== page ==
Dinosaur footprints from 200 million years ago discovered on beach in Wales
Tracks discovered at a beach in Wales are believed to be footprints of a dinosaur from more than 200 million years ago, and scientists said the "extremely rare" tracks come from a time when Pangea was still intact.
The footprints were discovered at the Penarth beach in southern Wales by a beachgoer in 2020, who notified scientists at the Natural History Museum in London.
At first, scientists thought they were part of the "geological process" of the beach and were skeptical they could be footprints, but further evaluation suggested they were dinosaur tracks from the late Triassic period, just when dinosaurs began to reign supreme on Earth.
The findings were published in the journal Geological Magazine on Wednesday.
"We believed the impressions we saw at Penarth were consistently spaced to suggest an animal walking," Paul Barrett, anthropology palaeobiologist at the museum and co-author of the study, said in a statement. "These types of tracks are not particularly common worldwide, so we believe this is an interesting addition to our knowledge of Triassic life in the U.K."
The footprints were discovered along a 164-foot long area, and although they were "poorly preserved," the rims of the prints in a consistent, spaced-out length were proof they were prints of a walking animal.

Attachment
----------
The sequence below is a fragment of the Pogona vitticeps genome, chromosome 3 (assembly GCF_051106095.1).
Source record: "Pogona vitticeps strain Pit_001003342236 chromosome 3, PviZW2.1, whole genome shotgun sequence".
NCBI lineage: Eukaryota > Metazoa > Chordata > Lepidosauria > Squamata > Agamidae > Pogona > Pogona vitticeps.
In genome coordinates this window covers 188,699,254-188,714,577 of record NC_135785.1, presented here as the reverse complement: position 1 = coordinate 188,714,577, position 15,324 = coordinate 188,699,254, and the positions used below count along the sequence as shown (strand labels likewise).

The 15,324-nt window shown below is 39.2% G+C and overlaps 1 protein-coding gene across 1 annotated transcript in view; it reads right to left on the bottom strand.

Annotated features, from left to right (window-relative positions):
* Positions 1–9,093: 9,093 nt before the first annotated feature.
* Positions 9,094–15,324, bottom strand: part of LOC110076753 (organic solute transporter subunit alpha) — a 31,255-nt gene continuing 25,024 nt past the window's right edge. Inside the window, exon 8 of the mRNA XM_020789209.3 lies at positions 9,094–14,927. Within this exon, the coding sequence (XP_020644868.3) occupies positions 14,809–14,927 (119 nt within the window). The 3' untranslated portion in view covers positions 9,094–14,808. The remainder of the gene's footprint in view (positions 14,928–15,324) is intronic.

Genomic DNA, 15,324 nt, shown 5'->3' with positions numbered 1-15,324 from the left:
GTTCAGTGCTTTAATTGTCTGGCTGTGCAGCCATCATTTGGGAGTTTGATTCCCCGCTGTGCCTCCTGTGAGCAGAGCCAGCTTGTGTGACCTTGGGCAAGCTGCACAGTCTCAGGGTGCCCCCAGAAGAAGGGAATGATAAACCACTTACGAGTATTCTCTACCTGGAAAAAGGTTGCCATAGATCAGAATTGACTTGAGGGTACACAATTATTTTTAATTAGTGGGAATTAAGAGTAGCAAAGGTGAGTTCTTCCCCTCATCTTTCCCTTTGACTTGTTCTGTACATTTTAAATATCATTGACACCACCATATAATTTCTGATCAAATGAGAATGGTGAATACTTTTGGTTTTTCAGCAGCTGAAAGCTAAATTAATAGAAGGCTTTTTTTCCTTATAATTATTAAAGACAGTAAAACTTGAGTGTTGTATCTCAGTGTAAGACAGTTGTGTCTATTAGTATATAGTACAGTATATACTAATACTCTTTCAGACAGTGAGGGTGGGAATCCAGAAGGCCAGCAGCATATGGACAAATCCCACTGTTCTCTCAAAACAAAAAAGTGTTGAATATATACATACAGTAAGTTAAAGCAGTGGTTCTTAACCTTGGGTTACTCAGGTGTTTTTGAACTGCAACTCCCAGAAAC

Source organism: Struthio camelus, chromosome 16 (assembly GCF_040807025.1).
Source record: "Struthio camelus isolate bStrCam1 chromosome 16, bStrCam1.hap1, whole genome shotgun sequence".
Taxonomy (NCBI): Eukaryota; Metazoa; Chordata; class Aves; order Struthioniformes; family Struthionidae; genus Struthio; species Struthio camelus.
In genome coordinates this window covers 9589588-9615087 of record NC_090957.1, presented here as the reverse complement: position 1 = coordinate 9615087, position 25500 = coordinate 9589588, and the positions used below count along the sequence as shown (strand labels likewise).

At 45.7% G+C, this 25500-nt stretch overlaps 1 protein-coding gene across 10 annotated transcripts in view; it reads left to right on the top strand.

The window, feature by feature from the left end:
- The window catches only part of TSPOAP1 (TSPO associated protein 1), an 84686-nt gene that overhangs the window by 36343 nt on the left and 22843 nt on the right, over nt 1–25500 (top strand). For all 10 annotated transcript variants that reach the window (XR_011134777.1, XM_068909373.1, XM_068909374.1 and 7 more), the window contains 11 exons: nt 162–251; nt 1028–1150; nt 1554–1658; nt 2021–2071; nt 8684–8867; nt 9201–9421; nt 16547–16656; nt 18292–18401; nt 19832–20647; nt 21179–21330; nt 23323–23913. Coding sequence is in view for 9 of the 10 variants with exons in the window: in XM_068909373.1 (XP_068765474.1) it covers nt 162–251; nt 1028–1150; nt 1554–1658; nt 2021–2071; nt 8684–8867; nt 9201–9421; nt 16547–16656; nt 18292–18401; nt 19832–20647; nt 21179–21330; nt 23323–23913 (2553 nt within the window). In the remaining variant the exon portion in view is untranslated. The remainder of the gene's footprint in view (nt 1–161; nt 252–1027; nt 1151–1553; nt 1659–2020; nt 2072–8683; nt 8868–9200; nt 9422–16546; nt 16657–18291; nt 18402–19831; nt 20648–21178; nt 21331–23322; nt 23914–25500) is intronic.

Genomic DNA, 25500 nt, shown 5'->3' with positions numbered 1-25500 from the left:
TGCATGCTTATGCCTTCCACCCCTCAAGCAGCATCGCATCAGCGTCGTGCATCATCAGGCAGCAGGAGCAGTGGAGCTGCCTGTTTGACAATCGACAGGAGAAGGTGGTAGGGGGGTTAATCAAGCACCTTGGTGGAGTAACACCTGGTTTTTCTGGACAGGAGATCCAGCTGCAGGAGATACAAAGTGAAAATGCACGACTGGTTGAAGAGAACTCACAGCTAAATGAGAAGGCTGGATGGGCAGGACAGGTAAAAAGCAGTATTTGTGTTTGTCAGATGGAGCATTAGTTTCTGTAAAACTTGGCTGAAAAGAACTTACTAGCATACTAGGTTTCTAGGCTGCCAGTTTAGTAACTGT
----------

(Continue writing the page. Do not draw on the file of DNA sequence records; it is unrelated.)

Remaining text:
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A team of French scientists examining the site in 2010 helped confirm the footprints. At the time, photos of the prints had "less weathering" and showed toe marks, proving it was an ancient animal.
Some prints measured up to 1.6 inches long, so there is no clear answer as to what animal it was, but signs point to it coming from a species of sauropods. The herbivorous species had long necks and tails and thick leg and were some of the largest dinosaurs to exist. The brontosaurus is one of the more notable sauropods, though they existed after these footprints would have been made.
"We know early sauropods were living in Britain at the time," said Susannah Maidment, senior researcher of anthropology palaeobiology at the museum and co-author of the study. "We don't know if this species was the trackmaker, but it is another clue which suggests something like it could have made these tracks."
Scientists said it's likely not all of the tracks came from sauropods. From the rocks where the footprints were located, they estimated the tracks are from 201 million-237 million years ago when the present-day United Kingdom was near the equator.
"There are hints of trackways being made by individual animals, but because there are so many prints of slightly different sizes, we believe there is more than one trackmaker involved," Barrett said. "Our record of Triassic dinosaurs in this country is fairly small, so anything we can find from the period adds to our picture of what was going on at that time."
The tracks won't end up in the museum since the team said trying to extract them could result in permanent damage. Instead, they will remain in place until they are eroded from the tide.
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